Rebirth at Bethlehem

Rebirth at Bethlehem

In an exciting development for jazz-loving audiophiles, Naxos has acquired the outstanding jazz catalog of Bethlehem Records, and has starting an ambitious release program that will see 25 titles back in circulation by this summer. The records will be available as downloads, CDs, and some also as high-quality LPs. While many if not most of the titles to be released have been reissued on CD at some point, they have never gotten such a high-end treatment. Naxos is maintaining its reputation for presenting quality at reasonable prices, and the inaugural batch of releases demonstrate what we can expect.

Among the first six reissues are two 10-inch records, by Oscar Pettiford and by Chris Connor. Both are excellent, but it should be noted that the only format that lists lower prices for the 10-inch records than for the longer ones is CD. One supposes that most TAS readers would prefer the vinyl, anyway, and are used to paying the same price for the shorter records. But for any who do prefer CDs, it should be noted that the last time Pettiford’s Modern Quintet (BCP 1003) was reissued on CD, it was paired with another of the early, short LPs, Vinnie Burke’s East Coast Jazz. Comparison of these CDs with other fairly recent ones doesn’t reveal much difference in sonics, but the LPs are another matter. 180-gram vinyl, lovingly repackaged in facsimile editions—these are what we want to see being put before us, on our turntables, and on our shelves.

Back to the music: Oscar Pettiford was probably the greatest jazz bassist to emerge between Jimmy Blanton and Charles Mingus. He was also a pioneer of jazz cello, and a significant composer and arranger. His best work occupies a sort of middle position between swing, cool, and bop, and Modern Quintet is a delightful example. This group sounds quite like the one that would form a couple of years later as Les Jazz Modes, which is hardly surprising as the two co-leaders who gave that group its distinctive sound, French horn master Julius Watkins and tenor saxophonist Charlie Rouse, are both present here.

Vinnie Burke’s approach to chamber jazz greatly enhances Chris Connor’s Lullabyes For Lovers (BCP 1002), which must have seemed like a daring departure to listeners who knew the young singer from her work in big bands led by Stan Kenton and Claude Thornhill. Connor’s style is cool and understated, somewhat along the lines of June Christie, Anita O’Day, or Chet Baker. Burke’s quartet features accordion, guitar, bass, and a clarinet doubling on flute, and soloing is minimal. But the instrumentation evokes such contemporary groups as the Tin Hat Quartet, and gives this record added interest, not that Connor’s lovely vocals aren’t enough.

Nina Simone’s Jazz As Played In An Exclusive Side Street Cafe (BCP 6028) had an alternate title of Little Girl Blue, and one wonders why the long, awkward title got chosen for the cover. In any case Nina at age 24 sounds great, her voice a little more lustrous than it would become, though her singing is slightly more mannered. She’s already quite sure of who she is, willing to take on a variety of material and put her own stamp on it, including the surprisingly effective piano version of a song that usually gets turgid by the fourth measure, “You’ll Never Walk Alone.” Nina’s debut was startling, and she only got better from here.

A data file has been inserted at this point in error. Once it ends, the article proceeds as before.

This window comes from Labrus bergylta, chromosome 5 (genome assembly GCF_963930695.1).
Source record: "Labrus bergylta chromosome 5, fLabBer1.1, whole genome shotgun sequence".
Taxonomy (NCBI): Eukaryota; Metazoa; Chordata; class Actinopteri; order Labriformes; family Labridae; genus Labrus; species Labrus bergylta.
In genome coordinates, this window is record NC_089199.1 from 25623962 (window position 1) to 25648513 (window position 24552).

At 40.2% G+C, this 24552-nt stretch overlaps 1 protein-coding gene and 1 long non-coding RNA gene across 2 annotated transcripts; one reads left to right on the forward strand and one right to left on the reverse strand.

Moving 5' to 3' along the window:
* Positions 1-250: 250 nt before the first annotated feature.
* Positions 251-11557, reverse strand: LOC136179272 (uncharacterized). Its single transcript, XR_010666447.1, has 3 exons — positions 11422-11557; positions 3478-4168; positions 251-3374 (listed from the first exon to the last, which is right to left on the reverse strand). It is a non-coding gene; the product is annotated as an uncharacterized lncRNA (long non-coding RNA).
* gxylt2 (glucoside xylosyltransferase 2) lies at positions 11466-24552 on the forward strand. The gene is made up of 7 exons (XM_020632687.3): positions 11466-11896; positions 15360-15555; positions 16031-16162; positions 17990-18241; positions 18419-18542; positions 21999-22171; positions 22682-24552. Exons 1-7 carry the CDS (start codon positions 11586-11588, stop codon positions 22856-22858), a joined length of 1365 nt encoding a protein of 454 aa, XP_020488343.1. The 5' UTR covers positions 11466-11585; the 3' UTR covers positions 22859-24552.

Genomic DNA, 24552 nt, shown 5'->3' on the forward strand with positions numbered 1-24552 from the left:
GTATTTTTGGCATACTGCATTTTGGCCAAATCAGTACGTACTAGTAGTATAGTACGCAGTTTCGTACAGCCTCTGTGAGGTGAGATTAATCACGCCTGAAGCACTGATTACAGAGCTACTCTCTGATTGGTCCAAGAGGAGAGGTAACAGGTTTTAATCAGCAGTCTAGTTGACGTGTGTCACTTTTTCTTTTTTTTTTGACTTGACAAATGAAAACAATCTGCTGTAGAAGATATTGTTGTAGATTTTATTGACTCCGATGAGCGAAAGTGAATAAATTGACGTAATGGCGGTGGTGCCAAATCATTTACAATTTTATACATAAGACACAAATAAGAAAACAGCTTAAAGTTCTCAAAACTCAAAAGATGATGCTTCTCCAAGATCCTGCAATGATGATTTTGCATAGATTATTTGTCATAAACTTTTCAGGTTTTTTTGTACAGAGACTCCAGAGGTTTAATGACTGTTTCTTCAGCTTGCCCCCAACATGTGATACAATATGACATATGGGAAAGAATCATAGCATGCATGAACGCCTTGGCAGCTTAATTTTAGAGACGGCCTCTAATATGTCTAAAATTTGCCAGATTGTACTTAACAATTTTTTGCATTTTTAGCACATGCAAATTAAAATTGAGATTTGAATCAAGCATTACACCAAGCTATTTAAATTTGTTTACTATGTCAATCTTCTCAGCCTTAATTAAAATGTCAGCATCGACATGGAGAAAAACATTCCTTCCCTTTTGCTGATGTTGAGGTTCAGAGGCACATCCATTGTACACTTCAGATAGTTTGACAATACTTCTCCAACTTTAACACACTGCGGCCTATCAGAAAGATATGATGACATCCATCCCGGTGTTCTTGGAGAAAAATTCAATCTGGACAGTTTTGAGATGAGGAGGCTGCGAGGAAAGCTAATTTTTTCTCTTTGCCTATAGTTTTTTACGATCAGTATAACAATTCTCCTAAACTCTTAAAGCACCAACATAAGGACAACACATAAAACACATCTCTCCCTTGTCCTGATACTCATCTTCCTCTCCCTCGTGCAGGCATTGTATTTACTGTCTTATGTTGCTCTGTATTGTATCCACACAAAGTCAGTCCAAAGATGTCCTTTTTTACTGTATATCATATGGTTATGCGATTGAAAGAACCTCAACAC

Two tenor-led dates are both very worthwhile. Dexter Gordon’s Daddy Plays The Horn (BCP 36) is notable in being the first of this titan’s records that really sounds like what he would become in later years. He’s backed on this 1955 date by a quartet featuring Kenny Drew on piano, for a program of standards, bop tunes, and blues, and for the first time we hear him really shed his bebop persona and stretch out as the mature melodist we know and love. Booker Ervin’s The Book Cooks (BCP 6048) is basically a blowing date that matches him with a contrasting tenorman who loved to blow, Zoot Sims. We could label Sims “cool” and Ervin “hot,” but there’s a lot more to it than that; Zoot could swing with the best of them, and Ervin for all his heat was never heedless. Trumpeter Tommy Turrentine and pianist Tommy Flanagan make solid contributions, with the latter’s wild solo on the title track threatening to steal the show before the saxes return for several great choruses trading four-bar statements.

The Jazz Experiments of Charles Mingus (BCP 65) is not one of Mingus’s greatest records, but still excellent on its own terms. This is 1954 Mingus, a period when he was really more aligned with the cool school than with the emerging hard bop sound that, in the minds of critics, was some sort of antithesis. The band includes reedmen John LaPorta, who ultimately became best known as an educator, and Teo Marcero, who gained fame as a producer, and the great Thad Jones on trumpet. All give good accounts of themselves, but of particular interest is the push towards group improvisation on several tracks, something that cool-schoolers were doing a bit of, and that Mingus would continue to use as his style became more visceral in the years to come.

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